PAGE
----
Behind the Hillary photo controversy is one of print journalism’s few success stories: a thriving, albeit restricted, haredi press.
Is Hillary Clinton too sexy?
Apparently that is what some haredi newspapers in Brooklyn thought recently when they removed an image of the Secretary of State from the iconic photo from the White House Situation Room taken on the night of the military operation to kill Osama bin Laden.
The obliteration of Hillary — once by Photoshop and once by cropping — stirred a debate in media and religious circles about the practice of fervently Orthodox newspapers not to run pictures of women in their publications.
It was also fodder for late night TV comics, like Stephen Colbert, who held up a copy of one of the newspapers, Di Tzitung, on his show and declared: “I’m with the chasids on this one. There is nothing more sexually suggestive than a woman killing a terrorist.”
In light of the controversy, Di Tzitung explained in a statement that its “editorial policies are guided by a rabbinical board,” which, “because of laws of modesty, does not allow for the publishing of photos of women.”
The story of the disappearing Clinton was broken by the blogger Shmarya Rosenberg of FailedMessiah.com. “There is no Jewish law mandating the removal of normally clothed women from pictures like this,” he said. It was, he added, outright sexism.
However, Rabbi Avi Shafran, director of public affairs for Agudath Israel of America, said that the decision not to run women’s pictures was not a halachic one but a “religious-based convention.” The editors of these haredi papers, he added, “do not want to be in position to pick and choose” between women who are appropriate for publication and those who are not. “It would be insulting to the women they pick,” he said.
He noted that sometimes this policy might seem absurd, like when a newspaper runs an obituary of a famous rebbetzin and puts not her picture but the picture of her husband. (Readers might at first wonder who died.)
But it seems absurd, he said, only if you are outside the community. “For people in the community it is not a surprise,” he said.
Haredi newspapers have a special role in a community that tends to shun the two principal engines of news delivery — the Internet and television — because of the media’s emphasis on celebrities, consumerism and scandal. People in the haredi world still favor print. And on Shabbos that is all they will read.
So while American newspapers are in trouble, with papers downsizing, laying off employees and, in many instances, closing, the haredi press is thriving.
Di Tzeitung, a Yiddish weekly that caters to the Satmar community, is one of the smaller ones. The granddaddy of them is Hamodia, which is read by most of the other chasidic groups and has both a daily paper and a weekend edition. The weekend edition, with its many sections that can be enjoyed over Shabbos, is for the haredi community what The New York Times is for many others. The papers run a somewhat sanitized account of the news (no celebrities or sex scandals discussed) and also include women’s supplements and a children’s activity section.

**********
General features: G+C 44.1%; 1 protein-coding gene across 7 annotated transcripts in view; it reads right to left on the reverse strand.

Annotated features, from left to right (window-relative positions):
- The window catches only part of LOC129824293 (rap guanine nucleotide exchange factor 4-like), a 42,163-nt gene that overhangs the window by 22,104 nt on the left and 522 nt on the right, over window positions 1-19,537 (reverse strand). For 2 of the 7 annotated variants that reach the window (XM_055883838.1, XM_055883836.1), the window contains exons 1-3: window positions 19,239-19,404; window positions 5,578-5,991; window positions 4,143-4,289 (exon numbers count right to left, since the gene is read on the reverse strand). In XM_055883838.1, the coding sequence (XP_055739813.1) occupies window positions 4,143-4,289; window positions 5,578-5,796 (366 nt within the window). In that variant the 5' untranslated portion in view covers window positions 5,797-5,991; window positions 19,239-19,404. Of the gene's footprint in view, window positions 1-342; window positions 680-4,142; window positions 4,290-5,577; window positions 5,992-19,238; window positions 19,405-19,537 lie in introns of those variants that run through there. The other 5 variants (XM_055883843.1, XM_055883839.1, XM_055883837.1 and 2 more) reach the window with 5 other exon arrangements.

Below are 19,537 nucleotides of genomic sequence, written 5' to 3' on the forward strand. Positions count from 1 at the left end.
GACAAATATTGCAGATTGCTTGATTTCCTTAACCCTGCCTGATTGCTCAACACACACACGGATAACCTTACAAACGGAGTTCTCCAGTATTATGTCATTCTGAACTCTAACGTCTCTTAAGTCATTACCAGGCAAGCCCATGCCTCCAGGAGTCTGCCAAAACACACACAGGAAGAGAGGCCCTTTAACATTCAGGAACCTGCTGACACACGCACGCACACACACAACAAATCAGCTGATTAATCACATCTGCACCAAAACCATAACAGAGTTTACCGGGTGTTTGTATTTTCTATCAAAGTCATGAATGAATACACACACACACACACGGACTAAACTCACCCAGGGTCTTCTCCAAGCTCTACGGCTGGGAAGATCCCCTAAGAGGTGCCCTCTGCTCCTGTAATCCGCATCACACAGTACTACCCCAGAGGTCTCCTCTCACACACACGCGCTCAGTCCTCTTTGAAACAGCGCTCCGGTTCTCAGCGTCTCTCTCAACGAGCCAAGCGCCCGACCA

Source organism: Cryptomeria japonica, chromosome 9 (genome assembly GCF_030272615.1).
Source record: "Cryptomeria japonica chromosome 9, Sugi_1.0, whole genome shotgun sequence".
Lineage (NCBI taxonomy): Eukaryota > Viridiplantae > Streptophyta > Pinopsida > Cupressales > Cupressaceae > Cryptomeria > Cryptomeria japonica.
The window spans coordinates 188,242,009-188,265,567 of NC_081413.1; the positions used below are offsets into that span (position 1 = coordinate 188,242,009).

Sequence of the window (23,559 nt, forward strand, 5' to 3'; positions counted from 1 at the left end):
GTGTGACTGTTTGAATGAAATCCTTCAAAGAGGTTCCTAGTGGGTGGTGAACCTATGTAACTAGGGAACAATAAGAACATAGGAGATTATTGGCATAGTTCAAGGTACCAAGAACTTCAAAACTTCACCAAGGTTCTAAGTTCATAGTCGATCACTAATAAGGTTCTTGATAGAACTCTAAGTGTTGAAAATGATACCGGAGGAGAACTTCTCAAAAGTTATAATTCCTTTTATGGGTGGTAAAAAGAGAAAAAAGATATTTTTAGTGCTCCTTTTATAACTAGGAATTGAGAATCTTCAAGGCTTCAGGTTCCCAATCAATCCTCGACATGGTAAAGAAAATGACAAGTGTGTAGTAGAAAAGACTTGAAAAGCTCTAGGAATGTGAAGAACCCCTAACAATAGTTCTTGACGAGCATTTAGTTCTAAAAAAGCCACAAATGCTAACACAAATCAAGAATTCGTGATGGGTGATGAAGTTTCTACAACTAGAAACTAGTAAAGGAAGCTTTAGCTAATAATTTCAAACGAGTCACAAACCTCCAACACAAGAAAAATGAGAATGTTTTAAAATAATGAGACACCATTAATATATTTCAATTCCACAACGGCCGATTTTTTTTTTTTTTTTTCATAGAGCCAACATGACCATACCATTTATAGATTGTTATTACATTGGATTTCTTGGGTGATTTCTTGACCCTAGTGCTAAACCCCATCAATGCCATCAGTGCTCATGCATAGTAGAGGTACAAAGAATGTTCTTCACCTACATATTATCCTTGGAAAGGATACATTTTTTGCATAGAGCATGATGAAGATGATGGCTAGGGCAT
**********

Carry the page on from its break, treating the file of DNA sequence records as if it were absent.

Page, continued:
A new kid on the block is Ami magazine, a weekend paper published in English and including three glossy magazines. The children’s magazine, called “aim!” is where the second erasure of Hillary Clinton occurred. While Clinton was Photoshopped out of Di Tzeitung, she was merely cropped out of “aim!”
The publishers of Di Tzeitung eventually apologized for the photo alteration, not because it took out a woman but because it violated the White House policy that had been posted with the photo on Flickr explicitly banning any digital manipulation. They cast the decision as a “photo editor’s mistake.”
The editor of Ami, Rabbi Yitzchok Frankfurter, did not issue an apology, just an explanation. Cropping, he said, is done all the time. “To crop a photo, i.e. to show part of it, is entirely acceptable — and done routinely by most papers and magazines.”
Rabbi Shafran, who is also a columnist and editor for Ami, noted that many of the magazines are run by women, including Hamodia, whose editor and president is Ruth Lichtenstein.
Rosenberg of FailedMessiah said that he saw no significance to the leadership role of women. Journalism, he said, is considered “women’s work” and doesn’t have nearly the same importance as Torah study. Besides, he added, most men do not have the skill to write since their secular education often stops by eighth grade.
Perhaps the best observation came from Ben Smith, a blogger for Politico.com, who said that Hillary Clinton should not take it personally. He pointed out that Di Tzeitung, like most of the haredi press, endorsed Clinton in her heated primary campaign for president against Barack Obama. Haredim like Hillary; they just don’t like her picture.
Ari Goldman is a professor at the Columbia University Graduate School of Journalism. His Mixed Media column will run regularly.
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